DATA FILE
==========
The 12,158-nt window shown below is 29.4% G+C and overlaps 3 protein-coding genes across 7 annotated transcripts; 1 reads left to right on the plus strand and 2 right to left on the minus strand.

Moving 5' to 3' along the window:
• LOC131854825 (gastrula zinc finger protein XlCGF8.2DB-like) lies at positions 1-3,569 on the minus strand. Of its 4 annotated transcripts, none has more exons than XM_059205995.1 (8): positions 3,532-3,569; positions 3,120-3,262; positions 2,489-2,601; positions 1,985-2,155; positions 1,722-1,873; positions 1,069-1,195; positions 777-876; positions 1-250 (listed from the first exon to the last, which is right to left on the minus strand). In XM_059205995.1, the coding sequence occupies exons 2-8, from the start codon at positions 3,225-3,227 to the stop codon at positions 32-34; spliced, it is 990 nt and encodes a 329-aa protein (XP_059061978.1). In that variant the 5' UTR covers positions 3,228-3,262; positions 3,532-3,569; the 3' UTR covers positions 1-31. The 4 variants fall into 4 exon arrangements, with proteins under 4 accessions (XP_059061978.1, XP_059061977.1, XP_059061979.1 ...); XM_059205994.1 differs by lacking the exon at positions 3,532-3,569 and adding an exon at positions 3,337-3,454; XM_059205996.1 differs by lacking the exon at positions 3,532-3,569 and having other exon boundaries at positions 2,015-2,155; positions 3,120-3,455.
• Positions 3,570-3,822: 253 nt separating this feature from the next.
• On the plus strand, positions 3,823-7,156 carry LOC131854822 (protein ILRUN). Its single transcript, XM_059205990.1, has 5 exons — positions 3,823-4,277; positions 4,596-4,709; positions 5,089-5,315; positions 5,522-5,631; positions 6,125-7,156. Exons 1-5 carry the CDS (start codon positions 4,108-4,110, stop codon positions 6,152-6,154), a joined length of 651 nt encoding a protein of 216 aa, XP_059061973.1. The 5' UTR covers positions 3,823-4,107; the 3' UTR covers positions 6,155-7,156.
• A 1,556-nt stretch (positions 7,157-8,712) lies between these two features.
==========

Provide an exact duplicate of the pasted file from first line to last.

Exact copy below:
The 12,158-nt window shown below is 29.4% G+C and overlaps 3 protein-coding genes across 7 annotated transcripts; 1 reads left to right on the plus strand and 2 right to left on the minus strand.

Moving 5' to 3' along the window:
• LOC131854825 (gastrula zinc finger protein XlCGF8.2DB-like) lies at positions 1-3,569 on the minus strand. Of its 4 annotated transcripts, none has more exons than XM_059205995.1 (8): positions 3,532-3,569; positions 3,120-3,262; positions 2,489-2,601; positions 1,985-2,155; positions 1,722-1,873; positions 1,069-1,195; positions 777-876; positions 1-250 (listed from the first exon to the last, which is right to left on the minus strand). In XM_059205995.1, the coding sequence occupies exons 2-8, from the start codon at positions 3,225-3,227 to the stop codon at positions 32-34; spliced, it is 990 nt and encodes a 329-aa protein (XP_059061978.1). In that variant the 5' UTR covers positions 3,228-3,262; positions 3,532-3,569; the 3' UTR covers positions 1-31. The 4 variants fall into 4 exon arrangements, with proteins under 4 accessions (XP_059061978.1, XP_059061977.1, XP_059061979.1 ...); XM_059205994.1 differs by lacking the exon at positions 3,532-3,569 and adding an exon at positions 3,337-3,454; XM_059205996.1 differs by lacking the exon at positions 3,532-3,569 and having other exon boundaries at positions 2,015-2,155; positions 3,120-3,455.
• Positions 3,570-3,822: 253 nt separating this feature from the next.
• On the plus strand, positions 3,823-7,156 carry LOC131854822 (protein ILRUN). Its single transcript, XM_059205990.1, has 5 exons — positions 3,823-4,277; positions 4,596-4,709; positions 5,089-5,315; positions 5,522-5,631; positions 6,125-7,156. Exons 1-5 carry the CDS (start codon positions 4,108-4,110, stop codon positions 6,152-6,154), a joined length of 651 nt encoding a protein of 216 aa, XP_059061973.1. The 5' UTR covers positions 3,823-4,107; the 3' UTR covers positions 6,155-7,156.
• A 1,556-nt stretch (positions 7,157-8,712) lies between these two features.